AG Thompson, founder, was born in St Ives, Huntingdon, Cambridgeshire in 1863. He learnt his trade as a Saddler and Harness maker in Crown Walk and Crown Street, St. Ives from his father William, a Scotsman.
AG Thompson Pty Ltd was founded in 1890 , a small retail business, set up in a shop at 272 Bay Street, Brighton, selling general leather goods. In a workshop behind the shop Thompson would manufacture harnesses, setting about establishing himself as the leading saddler in Melbourne, Australia.
With a strong business formed upon leather craft, Thompson’s relentless love for sport soon led the business to now take a new direction into the production of Cricket balls under the Kookaburra name.
In 1912, Thompson moved to larger factory premises to cater for an ever growing demand for his craft. By 1938 Thompson and his sons had obtained a large share of the home market and so looked to the rest of the world, starting with South Africa.
During World War 2, the factory even produced baseballs and softballs for United States troops.
The Australian Cricket Board of Control wrote to Australian ball manufacturers for samples to use in the first post war international Test series, involving Don Bradman.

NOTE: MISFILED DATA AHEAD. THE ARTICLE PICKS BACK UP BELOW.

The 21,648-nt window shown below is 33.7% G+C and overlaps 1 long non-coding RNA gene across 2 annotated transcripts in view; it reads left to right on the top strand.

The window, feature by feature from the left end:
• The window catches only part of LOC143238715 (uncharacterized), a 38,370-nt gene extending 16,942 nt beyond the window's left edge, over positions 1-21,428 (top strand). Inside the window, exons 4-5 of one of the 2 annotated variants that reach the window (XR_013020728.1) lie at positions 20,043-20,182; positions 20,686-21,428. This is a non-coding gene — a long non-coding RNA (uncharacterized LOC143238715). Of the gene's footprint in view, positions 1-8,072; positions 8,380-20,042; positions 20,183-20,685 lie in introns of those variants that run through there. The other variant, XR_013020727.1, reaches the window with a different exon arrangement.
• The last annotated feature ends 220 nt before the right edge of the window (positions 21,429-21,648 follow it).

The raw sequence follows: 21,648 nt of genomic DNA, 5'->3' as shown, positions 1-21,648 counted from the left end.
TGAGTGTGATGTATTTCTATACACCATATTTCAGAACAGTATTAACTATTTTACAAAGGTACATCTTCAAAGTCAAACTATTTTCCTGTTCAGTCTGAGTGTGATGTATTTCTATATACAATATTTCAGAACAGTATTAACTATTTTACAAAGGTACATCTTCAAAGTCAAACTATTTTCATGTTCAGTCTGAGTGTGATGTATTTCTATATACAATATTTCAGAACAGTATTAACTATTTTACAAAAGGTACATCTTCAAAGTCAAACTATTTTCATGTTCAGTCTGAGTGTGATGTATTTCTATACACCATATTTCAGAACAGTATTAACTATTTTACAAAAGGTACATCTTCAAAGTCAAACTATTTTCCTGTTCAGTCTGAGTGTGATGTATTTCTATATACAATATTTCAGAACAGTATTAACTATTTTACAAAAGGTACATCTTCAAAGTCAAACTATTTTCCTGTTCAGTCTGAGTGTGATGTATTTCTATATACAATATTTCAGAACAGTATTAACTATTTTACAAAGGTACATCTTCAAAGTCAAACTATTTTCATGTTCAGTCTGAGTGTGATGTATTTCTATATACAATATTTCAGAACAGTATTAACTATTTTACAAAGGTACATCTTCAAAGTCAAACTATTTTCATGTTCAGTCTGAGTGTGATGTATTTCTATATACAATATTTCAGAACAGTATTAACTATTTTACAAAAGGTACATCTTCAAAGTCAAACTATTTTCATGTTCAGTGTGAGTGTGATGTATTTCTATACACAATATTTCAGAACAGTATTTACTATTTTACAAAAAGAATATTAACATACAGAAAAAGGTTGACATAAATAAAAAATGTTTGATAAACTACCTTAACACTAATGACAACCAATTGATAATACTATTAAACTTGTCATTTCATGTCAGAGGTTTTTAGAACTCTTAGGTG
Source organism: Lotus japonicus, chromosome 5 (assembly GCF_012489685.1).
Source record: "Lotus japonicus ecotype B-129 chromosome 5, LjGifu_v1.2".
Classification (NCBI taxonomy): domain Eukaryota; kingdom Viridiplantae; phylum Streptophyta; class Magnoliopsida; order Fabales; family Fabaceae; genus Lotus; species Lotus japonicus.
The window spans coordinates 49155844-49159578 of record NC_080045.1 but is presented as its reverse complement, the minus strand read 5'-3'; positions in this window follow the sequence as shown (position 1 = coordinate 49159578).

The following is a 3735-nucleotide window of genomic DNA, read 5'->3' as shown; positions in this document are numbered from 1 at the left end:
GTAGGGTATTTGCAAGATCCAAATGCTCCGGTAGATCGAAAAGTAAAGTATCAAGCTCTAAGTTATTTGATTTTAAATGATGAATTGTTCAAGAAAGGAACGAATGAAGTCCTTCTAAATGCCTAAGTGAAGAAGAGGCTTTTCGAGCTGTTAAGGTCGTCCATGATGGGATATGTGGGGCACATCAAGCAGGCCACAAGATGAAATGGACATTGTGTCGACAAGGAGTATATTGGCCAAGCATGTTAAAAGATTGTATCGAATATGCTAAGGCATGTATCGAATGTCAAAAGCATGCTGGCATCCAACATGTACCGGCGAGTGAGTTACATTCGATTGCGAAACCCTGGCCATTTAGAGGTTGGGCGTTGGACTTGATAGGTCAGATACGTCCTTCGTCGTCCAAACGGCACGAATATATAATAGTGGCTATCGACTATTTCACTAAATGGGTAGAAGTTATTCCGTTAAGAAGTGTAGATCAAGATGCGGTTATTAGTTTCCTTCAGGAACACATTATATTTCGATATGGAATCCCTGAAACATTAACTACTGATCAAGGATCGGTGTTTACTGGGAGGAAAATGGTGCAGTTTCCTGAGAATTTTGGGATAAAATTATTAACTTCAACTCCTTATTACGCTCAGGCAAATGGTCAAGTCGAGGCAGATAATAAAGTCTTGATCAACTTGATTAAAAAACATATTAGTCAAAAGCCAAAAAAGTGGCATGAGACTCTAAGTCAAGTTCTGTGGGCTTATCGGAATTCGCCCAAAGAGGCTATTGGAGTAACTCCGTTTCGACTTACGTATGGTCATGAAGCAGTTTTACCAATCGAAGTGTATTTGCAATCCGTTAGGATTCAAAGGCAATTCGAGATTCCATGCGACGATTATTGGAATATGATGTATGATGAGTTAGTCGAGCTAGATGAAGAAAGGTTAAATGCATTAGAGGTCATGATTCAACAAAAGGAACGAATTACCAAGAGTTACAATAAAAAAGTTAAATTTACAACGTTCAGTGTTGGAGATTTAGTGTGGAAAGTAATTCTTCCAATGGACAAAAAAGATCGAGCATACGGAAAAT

The “Kookaburra Turf” ball, a hand sewn five-layered quilt cricket ball was chosen. It has been used exclusively in Australia, South Africa and New Zealand ever since.
In 1977 Kookaburra was asked by Kerry Packer and the Channel Nine Network (Australia) to develop a white cricket ball to use for possible one-day limited over’s cricket and day-night test cricket for the World Series.
Kookaburra proposed a new method of manufacturing the “Kookaburra Turf” ball. A change agreed to by the Australian Cricket Board and introduced for use in all subsequent Australian Test Cricket matches and World Series Cricket.
Kookaburra diversified into manufacturing the full range of cricket bats, clothing, footwear and protective equipment. It also diversified into the making of hockey balls, in use at the Olympic Games since 1956 in Melbourne, and subsequent Commonwealth Games and Hockey World Cups in recent times.
At the turn of the century, Kookaburra acquired the 200-year old British Cricket ball maker, Alfred Reader & Co, to strengthen its cricket ball position within the English market, while continuing to market Kookaburra cricket balls throughout the cricket-playing world. Readers also manufacturer hockey balls to strengthen the Groups market position in hockey balls worldwide.
In 2009, Kookaburra was approached by Carl Rackemann (former Australian Test bowler) to develop a pink cricket ball for a Breast Cancer Charity cricket match in Queensland. Since then, Kookaburra has been working with a number of international Cricket Boards in testing the feasibility of a pink cricket ball being used in a Day Night Test Match.
2015 marked 125 years since the company was founded.
Today Kookaburra is the official (red) cricket ball supplier to the main cricket–playing nations other than India and England for Test Matches, and the white “Turf” ball is used exclusively in all ODI’s and T20's worldwide.
Kookaburra continues to market a contemporary range of cricket and hockey equipment, selling in over 50 countries worldwide.